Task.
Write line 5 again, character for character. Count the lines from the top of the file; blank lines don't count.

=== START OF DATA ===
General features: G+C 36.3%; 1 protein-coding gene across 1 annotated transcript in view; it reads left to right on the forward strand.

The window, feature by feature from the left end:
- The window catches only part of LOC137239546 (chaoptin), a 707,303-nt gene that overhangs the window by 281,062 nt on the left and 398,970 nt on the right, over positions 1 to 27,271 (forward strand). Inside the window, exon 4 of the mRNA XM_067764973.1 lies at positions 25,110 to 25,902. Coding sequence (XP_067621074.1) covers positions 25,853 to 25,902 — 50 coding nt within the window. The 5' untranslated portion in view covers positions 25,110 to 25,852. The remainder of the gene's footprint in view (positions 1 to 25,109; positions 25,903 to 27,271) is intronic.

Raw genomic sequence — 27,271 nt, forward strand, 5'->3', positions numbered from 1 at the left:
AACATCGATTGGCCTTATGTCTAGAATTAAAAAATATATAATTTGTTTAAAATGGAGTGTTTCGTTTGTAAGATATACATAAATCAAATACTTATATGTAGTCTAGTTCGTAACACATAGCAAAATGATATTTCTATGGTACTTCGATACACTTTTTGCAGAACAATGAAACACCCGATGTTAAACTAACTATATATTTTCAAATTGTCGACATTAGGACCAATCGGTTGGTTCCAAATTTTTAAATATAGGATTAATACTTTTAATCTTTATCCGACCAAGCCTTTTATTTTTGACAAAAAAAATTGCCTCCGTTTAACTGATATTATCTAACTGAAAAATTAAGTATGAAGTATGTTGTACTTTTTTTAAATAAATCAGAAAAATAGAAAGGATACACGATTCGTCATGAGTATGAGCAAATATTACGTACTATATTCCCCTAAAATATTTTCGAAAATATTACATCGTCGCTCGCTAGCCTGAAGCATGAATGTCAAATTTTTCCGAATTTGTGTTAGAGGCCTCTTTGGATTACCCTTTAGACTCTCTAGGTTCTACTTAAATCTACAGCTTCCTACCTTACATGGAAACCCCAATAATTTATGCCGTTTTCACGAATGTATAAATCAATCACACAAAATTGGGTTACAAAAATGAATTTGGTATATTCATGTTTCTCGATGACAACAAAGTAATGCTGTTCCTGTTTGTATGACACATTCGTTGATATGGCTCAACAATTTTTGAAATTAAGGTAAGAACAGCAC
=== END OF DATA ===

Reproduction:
AACATCGATTGGCCTTATGTCTAGAATTAAAAAATATATAATTTGTTTAAAATGGAGTGTTTCGTTTGTAAGATATACATAAATCAAATACTTATATGTAGTCTAGTTCGTAACACATAGCAAAATGATATTTCTATGGTACTTCGATACACTTTTTGCAGAACAATGAAACACCCGATGTTAAACTAACTATATATTTTCAAATTGTCGACATTAGGACCAATCGGTTGGTTCCAAATTTTTAAATATAGGATTAATACTTTTAATCTTTATCCGACCAAGCCTTTTATTTTTGACAAAAAAAATTGCCTCCGTTTAACTGATATTATCTAACTGAAAAATTAAGTATGAAGTATGTTGTACTTTTTTTAAATAAATCAGAAAAATAGAAAGGATACACGATTCGTCATGAGTATGAGCAAATATTACGTACTATATTCCCCTAAAATATTTTCGAAAATATTACATCGTCGCTCGCTAGCCTGAAGCATGAATGTCAAATTTTTCCGAATTTGTGTTAGAGGCCTCTTTGGATTACCCTTTAGACTCTCTAGGTTCTACTTAAATCTACAGCTTCCTACCTTACATGGAAACCCCAATAATTTATGCCGTTTTCACGAATGTATAAATCAATCACACAAAATTGGGTTACAAAAATGAATTTGGTATATTCATGTTTCTCGATGACAACAAAGTAATGCTGTTCCTGTTTGTATGACACATTCGTTGATATGGCTCAACAATTTTTGAAATTAAGGTAAGAACAGCAC